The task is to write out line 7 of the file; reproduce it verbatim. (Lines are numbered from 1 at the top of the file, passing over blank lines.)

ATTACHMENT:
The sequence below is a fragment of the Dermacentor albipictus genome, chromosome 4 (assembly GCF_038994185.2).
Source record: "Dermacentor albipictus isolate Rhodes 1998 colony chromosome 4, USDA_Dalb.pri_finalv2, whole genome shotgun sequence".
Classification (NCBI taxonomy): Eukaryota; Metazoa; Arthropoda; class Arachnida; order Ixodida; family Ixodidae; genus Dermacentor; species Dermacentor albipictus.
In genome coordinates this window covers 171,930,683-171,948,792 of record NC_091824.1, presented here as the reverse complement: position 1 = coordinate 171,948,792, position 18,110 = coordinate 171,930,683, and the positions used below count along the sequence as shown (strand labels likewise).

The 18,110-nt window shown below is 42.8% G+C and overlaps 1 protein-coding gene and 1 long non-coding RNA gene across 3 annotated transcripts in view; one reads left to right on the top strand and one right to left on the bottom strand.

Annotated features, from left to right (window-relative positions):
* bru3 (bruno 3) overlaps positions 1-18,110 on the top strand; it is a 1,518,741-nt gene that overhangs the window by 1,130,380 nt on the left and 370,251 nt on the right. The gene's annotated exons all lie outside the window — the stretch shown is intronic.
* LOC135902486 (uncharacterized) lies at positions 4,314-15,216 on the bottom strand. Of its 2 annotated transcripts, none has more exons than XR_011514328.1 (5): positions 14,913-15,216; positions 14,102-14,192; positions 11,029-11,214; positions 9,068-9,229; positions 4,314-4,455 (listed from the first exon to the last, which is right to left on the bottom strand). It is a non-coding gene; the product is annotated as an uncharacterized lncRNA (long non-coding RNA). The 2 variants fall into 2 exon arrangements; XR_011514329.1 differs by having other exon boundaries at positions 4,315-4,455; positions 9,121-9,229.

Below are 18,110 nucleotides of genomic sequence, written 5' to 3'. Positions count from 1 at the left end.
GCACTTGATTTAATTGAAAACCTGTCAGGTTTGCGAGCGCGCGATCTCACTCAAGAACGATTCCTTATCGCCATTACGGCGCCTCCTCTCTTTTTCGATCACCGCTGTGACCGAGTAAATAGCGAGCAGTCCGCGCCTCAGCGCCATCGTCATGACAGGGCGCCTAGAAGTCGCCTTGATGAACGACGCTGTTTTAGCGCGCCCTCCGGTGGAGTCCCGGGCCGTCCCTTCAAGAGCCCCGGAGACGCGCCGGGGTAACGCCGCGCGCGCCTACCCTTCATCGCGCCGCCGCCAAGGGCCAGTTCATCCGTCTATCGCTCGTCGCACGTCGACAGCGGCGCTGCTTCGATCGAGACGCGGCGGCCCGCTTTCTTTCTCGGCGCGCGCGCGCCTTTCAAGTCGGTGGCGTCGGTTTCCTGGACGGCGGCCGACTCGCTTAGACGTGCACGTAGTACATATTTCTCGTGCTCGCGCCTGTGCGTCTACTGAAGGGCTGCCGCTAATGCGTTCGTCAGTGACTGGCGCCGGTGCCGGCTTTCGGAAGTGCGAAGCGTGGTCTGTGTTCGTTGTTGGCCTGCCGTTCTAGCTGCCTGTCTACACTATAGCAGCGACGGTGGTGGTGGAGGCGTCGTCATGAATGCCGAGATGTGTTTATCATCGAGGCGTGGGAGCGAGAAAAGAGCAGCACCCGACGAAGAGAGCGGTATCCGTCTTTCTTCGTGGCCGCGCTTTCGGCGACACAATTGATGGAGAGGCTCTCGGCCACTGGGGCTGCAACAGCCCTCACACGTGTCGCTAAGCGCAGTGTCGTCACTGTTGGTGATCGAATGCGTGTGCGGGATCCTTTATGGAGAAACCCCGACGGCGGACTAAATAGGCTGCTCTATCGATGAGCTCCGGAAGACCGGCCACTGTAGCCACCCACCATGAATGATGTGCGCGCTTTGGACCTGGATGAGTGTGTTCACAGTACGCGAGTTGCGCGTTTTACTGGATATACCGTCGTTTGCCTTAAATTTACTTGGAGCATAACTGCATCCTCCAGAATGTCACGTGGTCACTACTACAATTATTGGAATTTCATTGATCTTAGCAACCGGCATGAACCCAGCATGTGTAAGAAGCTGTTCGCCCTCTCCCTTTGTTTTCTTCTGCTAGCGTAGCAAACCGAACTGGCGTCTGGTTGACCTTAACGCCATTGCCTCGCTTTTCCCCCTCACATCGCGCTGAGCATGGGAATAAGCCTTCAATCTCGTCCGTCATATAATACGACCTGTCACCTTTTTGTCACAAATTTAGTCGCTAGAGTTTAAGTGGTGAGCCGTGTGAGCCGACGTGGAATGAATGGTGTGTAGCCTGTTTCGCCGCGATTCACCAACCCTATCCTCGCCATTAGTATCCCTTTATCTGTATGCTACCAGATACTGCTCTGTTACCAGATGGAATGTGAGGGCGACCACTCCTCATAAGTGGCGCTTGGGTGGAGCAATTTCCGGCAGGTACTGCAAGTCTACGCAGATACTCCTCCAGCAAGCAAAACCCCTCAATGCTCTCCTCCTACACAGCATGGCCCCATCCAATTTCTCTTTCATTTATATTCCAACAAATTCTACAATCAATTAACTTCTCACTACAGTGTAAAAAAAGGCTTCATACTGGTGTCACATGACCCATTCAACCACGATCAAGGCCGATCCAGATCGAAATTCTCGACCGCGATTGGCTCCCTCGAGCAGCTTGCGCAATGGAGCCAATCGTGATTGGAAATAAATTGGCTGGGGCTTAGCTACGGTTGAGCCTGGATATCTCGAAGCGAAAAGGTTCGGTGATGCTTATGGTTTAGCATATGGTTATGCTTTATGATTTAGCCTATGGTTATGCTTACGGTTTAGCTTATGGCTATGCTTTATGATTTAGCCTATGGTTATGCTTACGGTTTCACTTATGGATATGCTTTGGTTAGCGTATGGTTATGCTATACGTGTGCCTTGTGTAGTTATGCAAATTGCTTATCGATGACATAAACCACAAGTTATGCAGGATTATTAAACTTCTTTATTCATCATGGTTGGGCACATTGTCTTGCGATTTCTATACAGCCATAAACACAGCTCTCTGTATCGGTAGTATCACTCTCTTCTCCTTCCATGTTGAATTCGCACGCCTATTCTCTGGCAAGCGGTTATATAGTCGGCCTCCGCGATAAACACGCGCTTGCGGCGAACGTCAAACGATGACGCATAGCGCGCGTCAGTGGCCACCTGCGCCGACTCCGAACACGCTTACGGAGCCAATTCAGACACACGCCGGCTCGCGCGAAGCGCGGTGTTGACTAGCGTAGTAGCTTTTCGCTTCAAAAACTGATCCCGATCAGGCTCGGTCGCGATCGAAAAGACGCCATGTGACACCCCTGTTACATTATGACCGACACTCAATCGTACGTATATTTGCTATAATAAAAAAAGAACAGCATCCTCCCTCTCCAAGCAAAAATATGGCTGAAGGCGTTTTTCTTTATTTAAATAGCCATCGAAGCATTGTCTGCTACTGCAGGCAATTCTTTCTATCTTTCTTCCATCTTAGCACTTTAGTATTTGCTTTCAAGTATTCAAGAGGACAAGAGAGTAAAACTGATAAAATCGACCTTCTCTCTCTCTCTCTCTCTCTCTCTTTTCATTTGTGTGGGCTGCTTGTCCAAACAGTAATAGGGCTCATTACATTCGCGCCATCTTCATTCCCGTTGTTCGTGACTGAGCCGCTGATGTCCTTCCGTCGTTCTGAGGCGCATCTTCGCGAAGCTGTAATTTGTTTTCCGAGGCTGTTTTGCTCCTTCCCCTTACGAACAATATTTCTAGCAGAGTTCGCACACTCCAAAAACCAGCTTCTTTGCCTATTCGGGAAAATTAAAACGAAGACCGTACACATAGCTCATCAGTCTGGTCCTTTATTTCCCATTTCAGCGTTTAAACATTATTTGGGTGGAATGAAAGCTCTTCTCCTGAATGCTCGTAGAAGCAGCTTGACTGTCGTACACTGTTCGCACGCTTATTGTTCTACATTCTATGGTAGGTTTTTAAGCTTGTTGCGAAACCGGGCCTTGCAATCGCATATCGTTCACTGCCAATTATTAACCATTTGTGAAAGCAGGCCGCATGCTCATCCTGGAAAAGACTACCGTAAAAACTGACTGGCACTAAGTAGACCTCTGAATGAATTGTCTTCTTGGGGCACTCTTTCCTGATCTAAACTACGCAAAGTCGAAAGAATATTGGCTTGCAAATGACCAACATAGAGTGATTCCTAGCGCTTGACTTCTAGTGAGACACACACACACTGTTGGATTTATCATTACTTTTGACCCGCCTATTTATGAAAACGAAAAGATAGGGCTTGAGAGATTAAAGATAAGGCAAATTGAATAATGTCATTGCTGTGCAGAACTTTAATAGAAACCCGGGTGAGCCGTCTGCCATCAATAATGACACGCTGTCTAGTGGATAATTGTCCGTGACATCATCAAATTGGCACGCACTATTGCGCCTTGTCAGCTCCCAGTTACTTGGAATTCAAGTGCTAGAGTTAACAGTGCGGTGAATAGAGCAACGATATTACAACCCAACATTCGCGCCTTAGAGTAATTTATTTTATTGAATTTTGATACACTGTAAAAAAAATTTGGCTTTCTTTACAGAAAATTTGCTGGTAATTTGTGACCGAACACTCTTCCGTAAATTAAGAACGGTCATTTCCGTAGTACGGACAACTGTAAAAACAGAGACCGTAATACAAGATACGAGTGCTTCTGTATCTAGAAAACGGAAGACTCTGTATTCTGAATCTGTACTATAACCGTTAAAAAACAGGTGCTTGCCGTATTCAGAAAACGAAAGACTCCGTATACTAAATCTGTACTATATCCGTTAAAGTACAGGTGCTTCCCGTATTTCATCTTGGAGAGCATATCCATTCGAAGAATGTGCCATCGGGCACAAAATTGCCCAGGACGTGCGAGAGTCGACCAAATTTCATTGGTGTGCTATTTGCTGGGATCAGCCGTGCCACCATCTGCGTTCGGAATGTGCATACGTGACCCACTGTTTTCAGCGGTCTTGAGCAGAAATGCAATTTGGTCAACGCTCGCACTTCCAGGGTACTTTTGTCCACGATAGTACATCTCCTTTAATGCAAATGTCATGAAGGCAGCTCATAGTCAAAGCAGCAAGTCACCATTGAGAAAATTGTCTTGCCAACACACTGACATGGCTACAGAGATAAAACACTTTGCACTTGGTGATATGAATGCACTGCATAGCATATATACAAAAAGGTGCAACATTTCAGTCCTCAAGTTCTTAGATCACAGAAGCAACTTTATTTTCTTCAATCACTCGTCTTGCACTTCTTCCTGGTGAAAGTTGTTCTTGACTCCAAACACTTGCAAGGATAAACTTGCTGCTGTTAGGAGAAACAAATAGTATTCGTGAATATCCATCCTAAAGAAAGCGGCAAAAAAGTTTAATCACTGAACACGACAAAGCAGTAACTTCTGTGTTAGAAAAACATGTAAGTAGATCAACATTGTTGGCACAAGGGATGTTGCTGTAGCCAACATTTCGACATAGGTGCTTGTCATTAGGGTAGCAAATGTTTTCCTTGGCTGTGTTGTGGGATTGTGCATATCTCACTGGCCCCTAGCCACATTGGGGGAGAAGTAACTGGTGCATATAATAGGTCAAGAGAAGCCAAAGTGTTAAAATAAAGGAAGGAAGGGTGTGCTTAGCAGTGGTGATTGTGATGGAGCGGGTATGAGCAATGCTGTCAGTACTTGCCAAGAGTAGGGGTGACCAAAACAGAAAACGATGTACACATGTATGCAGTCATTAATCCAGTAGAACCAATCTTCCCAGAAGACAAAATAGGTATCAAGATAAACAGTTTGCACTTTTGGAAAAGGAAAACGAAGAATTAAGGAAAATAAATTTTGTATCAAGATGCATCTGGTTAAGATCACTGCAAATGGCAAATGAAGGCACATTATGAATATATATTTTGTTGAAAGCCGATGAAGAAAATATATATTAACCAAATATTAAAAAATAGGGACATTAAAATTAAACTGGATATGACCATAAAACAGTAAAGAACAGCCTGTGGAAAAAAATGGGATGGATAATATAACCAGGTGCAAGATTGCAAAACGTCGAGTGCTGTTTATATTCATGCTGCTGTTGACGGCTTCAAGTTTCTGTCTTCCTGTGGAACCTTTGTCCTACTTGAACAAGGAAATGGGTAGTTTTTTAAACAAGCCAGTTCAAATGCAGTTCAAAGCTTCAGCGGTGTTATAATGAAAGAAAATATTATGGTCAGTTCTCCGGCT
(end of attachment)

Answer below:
* bru3 (bruno 3) overlaps positions 1-18,110 on the top strand; it is a 1,518,741-nt gene that overhangs the window by 1,130,380 nt on the left and 370,251 nt on the right. The gene's annotated exons all lie outside the window — the stretch shown is intronic.